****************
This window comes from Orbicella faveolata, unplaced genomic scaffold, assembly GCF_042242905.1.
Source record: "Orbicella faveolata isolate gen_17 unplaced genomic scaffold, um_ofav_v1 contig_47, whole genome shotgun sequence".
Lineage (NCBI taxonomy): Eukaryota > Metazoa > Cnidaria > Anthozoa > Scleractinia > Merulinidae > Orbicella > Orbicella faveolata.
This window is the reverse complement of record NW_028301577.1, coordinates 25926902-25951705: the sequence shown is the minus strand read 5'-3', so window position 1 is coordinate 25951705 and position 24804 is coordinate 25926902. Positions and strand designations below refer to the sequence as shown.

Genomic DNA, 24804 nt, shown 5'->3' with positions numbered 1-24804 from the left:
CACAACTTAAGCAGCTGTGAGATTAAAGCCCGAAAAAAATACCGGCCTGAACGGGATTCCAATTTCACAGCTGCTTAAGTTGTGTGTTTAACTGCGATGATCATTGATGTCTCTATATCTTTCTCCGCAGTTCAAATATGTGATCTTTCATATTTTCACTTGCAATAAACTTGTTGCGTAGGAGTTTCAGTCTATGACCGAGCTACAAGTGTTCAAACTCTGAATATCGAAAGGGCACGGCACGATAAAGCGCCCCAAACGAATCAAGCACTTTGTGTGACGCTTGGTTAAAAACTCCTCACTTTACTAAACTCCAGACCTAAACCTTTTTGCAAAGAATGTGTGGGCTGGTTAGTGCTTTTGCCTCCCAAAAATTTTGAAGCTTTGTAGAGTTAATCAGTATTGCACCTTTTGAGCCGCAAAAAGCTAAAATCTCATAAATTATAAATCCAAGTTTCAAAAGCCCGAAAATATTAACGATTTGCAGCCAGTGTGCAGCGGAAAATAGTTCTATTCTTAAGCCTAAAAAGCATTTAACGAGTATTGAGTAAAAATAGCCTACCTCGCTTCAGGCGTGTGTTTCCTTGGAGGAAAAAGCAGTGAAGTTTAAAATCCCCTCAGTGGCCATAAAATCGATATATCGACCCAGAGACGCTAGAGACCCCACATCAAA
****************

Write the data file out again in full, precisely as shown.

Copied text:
This window comes from Orbicella faveolata, unplaced genomic scaffold, assembly GCF_042242905.1.
Source record: "Orbicella faveolata isolate gen_17 unplaced genomic scaffold, um_ofav_v1 contig_47, whole genome shotgun sequence".
Lineage (NCBI taxonomy): Eukaryota > Metazoa > Cnidaria > Anthozoa > Scleractinia > Merulinidae > Orbicella > Orbicella faveolata.
This window is the reverse complement of record NW_028301577.1, coordinates 25926902-25951705: the sequence shown is the minus strand read 5'-3', so window position 1 is coordinate 25951705 and position 24804 is coordinate 25926902. Positions and strand designations below refer to the sequence as shown.

Genomic DNA, 24804 nt, shown 5'->3' with positions numbered 1-24804 from the left:
CACAACTTAAGCAGCTGTGAGATTAAAGCCCGAAAAAAATACCGGCCTGAACGGGATTCCAATTTCACAGCTGCTTAAGTTGTGTGTTTAACTGCGATGATCATTGATGTCTCTATATCTTTCTCCGCAGTTCAAATATGTGATCTTTCATATTTTCACTTGCAATAAACTTGTTGCGTAGGAGTTTCAGTCTATGACCGAGCTACAAGTGTTCAAACTCTGAATATCGAAAGGGCACGGCACGATAAAGCGCCCCAAACGAATCAAGCACTTTGTGTGACGCTTGGTTAAAAACTCCTCACTTTACTAAACTCCAGACCTAAACCTTTTTGCAAAGAATGTGTGGGCTGGTTAGTGCTTTTGCCTCCCAAAAATTTTGAAGCTTTGTAGAGTTAATCAGTATTGCACCTTTTGAGCCGCAAAAAGCTAAAATCTCATAAATTATAAATCCAAGTTTCAAAAGCCCGAAAATATTAACGATTTGCAGCCAGTGTGCAGCGGAAAATAGTTCTATTCTTAAGCCTAAAAAGCATTTAACGAGTATTGAGTAAAAATAGCCTACCTCGCTTCAGGCGTGTGTTTCCTTGGAGGAAAAAGCAGTGAAGTTTAAAATCCCCTCAGTGGCCATAAAATCGATATATCGACCCAGAGACGCTAGAGACCCCACATCAAA